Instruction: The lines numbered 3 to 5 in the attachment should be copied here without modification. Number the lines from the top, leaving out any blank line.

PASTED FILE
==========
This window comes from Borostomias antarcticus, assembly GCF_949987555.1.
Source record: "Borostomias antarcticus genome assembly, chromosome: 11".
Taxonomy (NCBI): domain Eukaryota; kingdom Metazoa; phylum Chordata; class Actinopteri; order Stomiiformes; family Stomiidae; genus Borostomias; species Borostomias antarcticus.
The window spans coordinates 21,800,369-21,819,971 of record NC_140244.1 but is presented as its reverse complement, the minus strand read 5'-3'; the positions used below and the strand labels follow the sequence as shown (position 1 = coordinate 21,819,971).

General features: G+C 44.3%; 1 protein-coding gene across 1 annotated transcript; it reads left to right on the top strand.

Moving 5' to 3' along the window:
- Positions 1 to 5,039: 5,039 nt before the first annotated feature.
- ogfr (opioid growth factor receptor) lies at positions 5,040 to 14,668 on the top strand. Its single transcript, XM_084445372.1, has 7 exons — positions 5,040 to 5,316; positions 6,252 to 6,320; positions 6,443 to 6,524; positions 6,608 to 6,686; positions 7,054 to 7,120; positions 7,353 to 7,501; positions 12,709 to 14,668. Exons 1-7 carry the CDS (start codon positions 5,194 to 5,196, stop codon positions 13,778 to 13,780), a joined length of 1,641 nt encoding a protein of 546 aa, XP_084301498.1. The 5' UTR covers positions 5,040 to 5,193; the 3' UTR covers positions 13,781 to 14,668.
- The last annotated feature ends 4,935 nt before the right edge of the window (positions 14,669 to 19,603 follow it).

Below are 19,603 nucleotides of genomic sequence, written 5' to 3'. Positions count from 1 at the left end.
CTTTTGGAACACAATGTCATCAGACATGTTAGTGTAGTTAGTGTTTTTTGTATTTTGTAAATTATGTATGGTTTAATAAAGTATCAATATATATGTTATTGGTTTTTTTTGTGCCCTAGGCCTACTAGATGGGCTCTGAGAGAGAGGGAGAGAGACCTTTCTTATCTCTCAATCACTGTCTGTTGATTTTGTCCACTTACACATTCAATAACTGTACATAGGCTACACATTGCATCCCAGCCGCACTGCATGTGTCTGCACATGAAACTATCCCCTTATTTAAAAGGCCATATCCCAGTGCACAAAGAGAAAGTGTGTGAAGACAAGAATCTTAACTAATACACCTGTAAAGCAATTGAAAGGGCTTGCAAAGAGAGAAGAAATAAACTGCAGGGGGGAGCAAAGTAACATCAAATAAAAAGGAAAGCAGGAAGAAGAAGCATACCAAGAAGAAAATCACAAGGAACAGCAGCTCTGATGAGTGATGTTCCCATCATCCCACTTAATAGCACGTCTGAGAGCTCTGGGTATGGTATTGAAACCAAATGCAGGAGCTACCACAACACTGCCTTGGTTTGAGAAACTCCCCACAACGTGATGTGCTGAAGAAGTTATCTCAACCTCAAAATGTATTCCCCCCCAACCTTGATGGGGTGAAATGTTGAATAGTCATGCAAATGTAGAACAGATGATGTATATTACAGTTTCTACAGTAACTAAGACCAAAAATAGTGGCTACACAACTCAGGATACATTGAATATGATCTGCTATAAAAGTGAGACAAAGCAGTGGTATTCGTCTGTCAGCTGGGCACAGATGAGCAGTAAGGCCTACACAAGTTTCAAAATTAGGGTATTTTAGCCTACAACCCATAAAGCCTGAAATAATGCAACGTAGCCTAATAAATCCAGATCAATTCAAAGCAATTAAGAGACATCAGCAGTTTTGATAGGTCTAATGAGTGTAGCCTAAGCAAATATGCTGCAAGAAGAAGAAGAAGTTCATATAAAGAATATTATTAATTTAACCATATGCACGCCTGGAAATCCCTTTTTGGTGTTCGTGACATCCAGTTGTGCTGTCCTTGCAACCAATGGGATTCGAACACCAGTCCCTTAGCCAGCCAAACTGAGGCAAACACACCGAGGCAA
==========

Taxonomy (NCBI): domain Eukaryota; kingdom Metazoa; phylum Chordata; class Actinopteri; order Stomiiformes; family Stomiidae; genus Borostomias; species Borostomias antarcticus.
The window spans coordinates 21,800,369-21,819,971 of record NC_140244.1 but is presented as its reverse complement, the minus strand read 5'-3'; the positions used below and the strand labels follow the sequence as shown (position 1 = coordinate 21,819,971).

General features: G+C 44.3%; 1 protein-coding gene across 1 annotated transcript; it reads left to right on the top strand.